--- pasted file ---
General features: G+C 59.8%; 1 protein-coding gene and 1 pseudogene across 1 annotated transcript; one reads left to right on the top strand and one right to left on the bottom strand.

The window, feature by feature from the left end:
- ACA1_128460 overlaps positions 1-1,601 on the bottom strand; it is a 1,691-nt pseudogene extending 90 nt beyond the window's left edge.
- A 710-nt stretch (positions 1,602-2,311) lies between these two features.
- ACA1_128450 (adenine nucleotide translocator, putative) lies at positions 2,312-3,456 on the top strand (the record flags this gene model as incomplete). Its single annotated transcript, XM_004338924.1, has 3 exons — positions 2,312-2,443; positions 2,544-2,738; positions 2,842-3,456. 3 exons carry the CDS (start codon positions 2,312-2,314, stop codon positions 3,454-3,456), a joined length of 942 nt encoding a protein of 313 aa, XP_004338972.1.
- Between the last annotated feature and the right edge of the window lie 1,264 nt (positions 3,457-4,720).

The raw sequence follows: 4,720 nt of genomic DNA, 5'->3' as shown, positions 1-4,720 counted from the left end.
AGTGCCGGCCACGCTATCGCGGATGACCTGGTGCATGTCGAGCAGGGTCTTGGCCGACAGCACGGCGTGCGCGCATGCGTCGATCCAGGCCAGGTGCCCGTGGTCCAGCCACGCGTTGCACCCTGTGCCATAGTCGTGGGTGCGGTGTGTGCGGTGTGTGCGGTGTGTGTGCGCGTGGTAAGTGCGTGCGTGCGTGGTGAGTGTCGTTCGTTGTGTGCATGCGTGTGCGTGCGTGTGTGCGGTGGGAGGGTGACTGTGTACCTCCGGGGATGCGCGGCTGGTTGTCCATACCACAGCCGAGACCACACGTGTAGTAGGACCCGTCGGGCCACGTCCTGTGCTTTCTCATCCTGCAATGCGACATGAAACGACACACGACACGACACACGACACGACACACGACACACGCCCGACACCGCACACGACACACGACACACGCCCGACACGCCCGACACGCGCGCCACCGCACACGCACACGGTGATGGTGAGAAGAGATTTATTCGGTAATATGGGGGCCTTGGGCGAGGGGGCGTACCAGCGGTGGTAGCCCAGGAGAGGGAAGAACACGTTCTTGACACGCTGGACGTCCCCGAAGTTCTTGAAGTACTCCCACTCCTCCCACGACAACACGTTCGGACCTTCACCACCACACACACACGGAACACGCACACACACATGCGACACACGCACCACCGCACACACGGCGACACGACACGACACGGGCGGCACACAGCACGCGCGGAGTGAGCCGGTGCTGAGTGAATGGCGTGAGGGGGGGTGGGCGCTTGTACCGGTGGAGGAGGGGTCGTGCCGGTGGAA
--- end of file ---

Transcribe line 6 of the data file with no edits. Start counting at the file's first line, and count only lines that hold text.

- Between the last annotated feature and the right edge of the window lie 1,264 nt (positions 3,457-4,720).